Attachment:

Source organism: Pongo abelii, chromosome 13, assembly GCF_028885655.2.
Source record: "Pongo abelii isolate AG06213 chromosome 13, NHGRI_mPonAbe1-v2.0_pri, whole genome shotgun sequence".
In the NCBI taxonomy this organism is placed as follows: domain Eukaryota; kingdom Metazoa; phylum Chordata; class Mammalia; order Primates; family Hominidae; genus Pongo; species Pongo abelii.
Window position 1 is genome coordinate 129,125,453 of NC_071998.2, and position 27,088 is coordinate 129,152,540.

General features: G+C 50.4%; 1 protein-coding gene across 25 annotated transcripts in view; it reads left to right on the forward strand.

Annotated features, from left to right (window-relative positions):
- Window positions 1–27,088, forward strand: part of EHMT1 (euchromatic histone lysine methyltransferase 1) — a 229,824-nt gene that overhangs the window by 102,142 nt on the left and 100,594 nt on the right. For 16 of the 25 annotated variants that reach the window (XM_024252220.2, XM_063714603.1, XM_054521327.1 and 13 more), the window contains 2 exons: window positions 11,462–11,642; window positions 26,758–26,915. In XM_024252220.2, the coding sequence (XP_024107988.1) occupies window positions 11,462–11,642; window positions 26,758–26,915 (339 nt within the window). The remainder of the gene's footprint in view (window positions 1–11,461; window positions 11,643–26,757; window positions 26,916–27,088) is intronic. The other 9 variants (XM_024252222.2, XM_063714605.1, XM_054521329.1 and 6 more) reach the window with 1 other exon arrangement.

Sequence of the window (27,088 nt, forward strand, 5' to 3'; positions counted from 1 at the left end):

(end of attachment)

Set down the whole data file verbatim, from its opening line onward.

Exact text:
Source organism: Pongo abelii, chromosome 13, assembly GCF_028885655.2.
Source record: "Pongo abelii isolate AG06213 chromosome 13, NHGRI_mPonAbe1-v2.0_pri, whole genome shotgun sequence".
In the NCBI taxonomy this organism is placed as follows: domain Eukaryota; kingdom Metazoa; phylum Chordata; class Mammalia; order Primates; family Hominidae; genus Pongo; species Pongo abelii.
Window position 1 is genome coordinate 129,125,453 of NC_071998.2, and position 27,088 is coordinate 129,152,540.

General features: G+C 50.4%; 1 protein-coding gene across 25 annotated transcripts in view; it reads left to right on the forward strand.

Annotated features, from left to right (window-relative positions):
- Window positions 1–27,088, forward strand: part of EHMT1 (euchromatic histone lysine methyltransferase 1) — a 229,824-nt gene that overhangs the window by 102,142 nt on the left and 100,594 nt on the right. For 16 of the 25 annotated variants that reach the window (XM_024252220.2, XM_063714603.1, XM_054521327.1 and 13 more), the window contains 2 exons: window positions 11,462–11,642; window positions 26,758–26,915. In XM_024252220.2, the coding sequence (XP_024107988.1) occupies window positions 11,462–11,642; window positions 26,758–26,915 (339 nt within the window). The remainder of the gene's footprint in view (window positions 1–11,461; window positions 11,643–26,757; window positions 26,916–27,088) is intronic. The other 9 variants (XM_024252222.2, XM_063714605.1, XM_054521329.1 and 6 more) reach the window with 1 other exon arrangement.

Sequence of the window (27,088 nt, forward strand, 5' to 3'; positions counted from 1 at the left end):